who is responsible for workplace safety

There’s been quite a debate about who should be held responsible for safety at the workplace. And buck of the blame and responsibility lie on the employer.

Gross negligence of employees’ right to a healthy and safe workplace is a key, yet underplayed issue in Nigeria’s corporate culture. Despite the constitution of Nigeria having several legislations that protect these rights, most important of which is the Factories Act of 1987, most employers still fail to consider these safety issues in the workplace, due to lack of implementation. There are numerous causes of workplace hazards and means to avoid these hazards and stay safe at the workplace lie in the hands of both the employer and the employee.

Some safety hazards that could be encountered in the workplace, according to Safetyline Lone Worker, include: “Anything that can cause spills or trips such as cords running across the floor or ice; anything that can cause falls such as working from heights, including ladders, scaffolds, roofs, or any raised work area; unguarded machinery and moving machinery parts that a worker can accidentally touch; electrical hazards like frayed cords, missing ground pins, improper wiring; and confined spaces.”

Another issue that could obstruct workplace safety include violence at the workplace (including verbal abuse, sexual harassment, bullying, and physical harm), allowing visitors into the workplace premises also puts the employer liable to the safety of such visitors and this should be catered for on the same level at which the employer caters for the safety of the employees.

The first step an employer should take in ensuring that the workplace is safe for the employee is by conducting a thorough hazard assessment of all work environments and equipment. An employer of labour needs to ensure that safety policies meet the global Occupational Safety and Health (OSH) standards; while working with governmental and non-governmental bodies responsible for ensuring workplace safety. The employer also has to ensure that:
  • Workers use all equipment in a safe and proper way;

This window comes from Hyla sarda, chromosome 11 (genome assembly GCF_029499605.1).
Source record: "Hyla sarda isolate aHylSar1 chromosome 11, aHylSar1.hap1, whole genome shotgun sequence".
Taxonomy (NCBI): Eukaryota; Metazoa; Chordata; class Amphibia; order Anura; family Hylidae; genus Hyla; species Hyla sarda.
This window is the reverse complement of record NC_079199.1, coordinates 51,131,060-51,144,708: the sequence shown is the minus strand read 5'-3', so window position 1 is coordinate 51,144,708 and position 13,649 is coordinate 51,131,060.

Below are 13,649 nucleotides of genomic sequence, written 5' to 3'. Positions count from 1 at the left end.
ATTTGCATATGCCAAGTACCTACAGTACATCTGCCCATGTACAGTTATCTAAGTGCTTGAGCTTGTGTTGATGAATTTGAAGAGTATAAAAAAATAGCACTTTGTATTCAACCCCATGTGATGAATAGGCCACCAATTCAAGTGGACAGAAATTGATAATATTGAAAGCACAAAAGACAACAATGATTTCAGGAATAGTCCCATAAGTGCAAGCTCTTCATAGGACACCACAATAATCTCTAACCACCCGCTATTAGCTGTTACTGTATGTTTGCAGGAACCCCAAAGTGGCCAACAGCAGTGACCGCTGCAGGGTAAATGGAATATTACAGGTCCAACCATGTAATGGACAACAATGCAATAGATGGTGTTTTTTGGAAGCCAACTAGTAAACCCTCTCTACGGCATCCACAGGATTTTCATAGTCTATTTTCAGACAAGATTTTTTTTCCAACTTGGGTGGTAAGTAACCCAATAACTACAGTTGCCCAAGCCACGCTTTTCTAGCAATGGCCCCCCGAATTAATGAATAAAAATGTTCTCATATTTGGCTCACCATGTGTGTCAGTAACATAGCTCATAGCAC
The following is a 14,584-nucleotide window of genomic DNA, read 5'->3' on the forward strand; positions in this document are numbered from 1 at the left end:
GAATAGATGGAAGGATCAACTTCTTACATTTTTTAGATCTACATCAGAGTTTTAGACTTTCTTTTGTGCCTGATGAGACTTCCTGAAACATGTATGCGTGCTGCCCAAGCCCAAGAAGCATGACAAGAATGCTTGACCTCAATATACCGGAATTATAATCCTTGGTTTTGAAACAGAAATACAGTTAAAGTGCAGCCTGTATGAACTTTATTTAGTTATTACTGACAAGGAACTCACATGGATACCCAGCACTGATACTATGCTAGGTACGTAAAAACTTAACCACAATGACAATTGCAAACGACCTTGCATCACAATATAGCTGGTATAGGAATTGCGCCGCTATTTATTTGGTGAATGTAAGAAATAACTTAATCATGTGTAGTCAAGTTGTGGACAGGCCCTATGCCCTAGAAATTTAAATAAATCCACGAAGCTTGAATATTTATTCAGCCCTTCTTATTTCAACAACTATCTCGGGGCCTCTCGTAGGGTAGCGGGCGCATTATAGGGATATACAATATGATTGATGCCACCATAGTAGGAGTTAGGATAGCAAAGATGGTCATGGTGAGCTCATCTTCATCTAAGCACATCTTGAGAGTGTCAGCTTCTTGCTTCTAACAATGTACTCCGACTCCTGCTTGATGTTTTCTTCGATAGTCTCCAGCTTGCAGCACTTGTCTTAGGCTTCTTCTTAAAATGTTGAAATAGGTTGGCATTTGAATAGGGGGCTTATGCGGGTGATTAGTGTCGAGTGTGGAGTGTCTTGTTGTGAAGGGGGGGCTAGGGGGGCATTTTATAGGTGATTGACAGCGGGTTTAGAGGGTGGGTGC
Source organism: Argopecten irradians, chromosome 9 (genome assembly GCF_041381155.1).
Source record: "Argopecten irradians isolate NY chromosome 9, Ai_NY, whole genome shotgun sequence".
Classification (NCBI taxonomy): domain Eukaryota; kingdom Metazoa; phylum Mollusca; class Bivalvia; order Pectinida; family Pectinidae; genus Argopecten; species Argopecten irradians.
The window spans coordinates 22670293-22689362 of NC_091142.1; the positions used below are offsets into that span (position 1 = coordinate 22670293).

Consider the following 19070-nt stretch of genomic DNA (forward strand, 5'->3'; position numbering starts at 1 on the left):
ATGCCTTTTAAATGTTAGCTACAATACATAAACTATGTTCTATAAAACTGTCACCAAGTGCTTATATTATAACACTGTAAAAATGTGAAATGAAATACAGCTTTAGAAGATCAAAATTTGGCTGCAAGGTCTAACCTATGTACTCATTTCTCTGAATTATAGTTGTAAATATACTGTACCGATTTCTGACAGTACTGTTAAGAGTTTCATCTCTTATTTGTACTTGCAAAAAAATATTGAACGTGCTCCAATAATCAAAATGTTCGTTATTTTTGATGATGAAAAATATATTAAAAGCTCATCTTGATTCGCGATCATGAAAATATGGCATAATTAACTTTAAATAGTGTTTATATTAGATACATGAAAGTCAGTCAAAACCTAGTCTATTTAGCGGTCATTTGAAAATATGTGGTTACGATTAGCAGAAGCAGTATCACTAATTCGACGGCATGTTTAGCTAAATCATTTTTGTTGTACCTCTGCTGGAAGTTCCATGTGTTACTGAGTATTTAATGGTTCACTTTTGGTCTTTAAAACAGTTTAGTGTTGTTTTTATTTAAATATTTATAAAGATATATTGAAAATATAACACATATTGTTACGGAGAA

• The workplace is kept in good shape at all times;
  • First aid is made available and at easy reach;
  • Information, training, and supervision are made adequately available; and
  • Employees adhere to safety policies.


Workers, on the other hand, should take the following measures to ensure they and their colleagues stay safe in the workplace:
  • Follow the safety policies in the workplace;
  • Understand the risks at your job and be proactive in avoiding these risks; avoid work-related stress like working long hours, misunderstanding with colleagues and bosses, heavy workload and job insecurity;
  • Call your employer’s attention to anything that hurt you or someone else;
  • Act safe and responsibly around dangerous situation, equipment or materials;
  • Use safety equipment and follow safety procedures required for your job;
  • Take breaks at intervals to avoid wearing out; avoid alcohol or drugs;
  • Know your rights as a worker; and
  • Talk about any concerns you may have about your safety with the department or individual responsible for this.


Chris Ngige, Minister of Labour and Employment, earlier in April, made a declaration that about 2.8 million workers “die from occupational accidents and work-related diseases annually,” which is equivalent to the total population of Namibia, half of the population of New Zealand, or about one-third of the population of Kano state. Although the Minister gave no data on the specifics for Nigeria, demonstrating the level of disregard to the subject matter in the country.

Therefore, the government, through the legislative arm, needs to enact relevant and current legislation that meets the standards of the Occupational Safety and Health (OSH), that will cater for the safety and health of the workforce, being the fuel of the economy. The Ministry of Labour and Employment on its own end, needs to pay more attention to the safety and health of workers establish bodies that can adequately implement these legislations so as to ensure employers adhere to them; and also issue penalties to organizations that fail to cater for the safety and health if their workforce.
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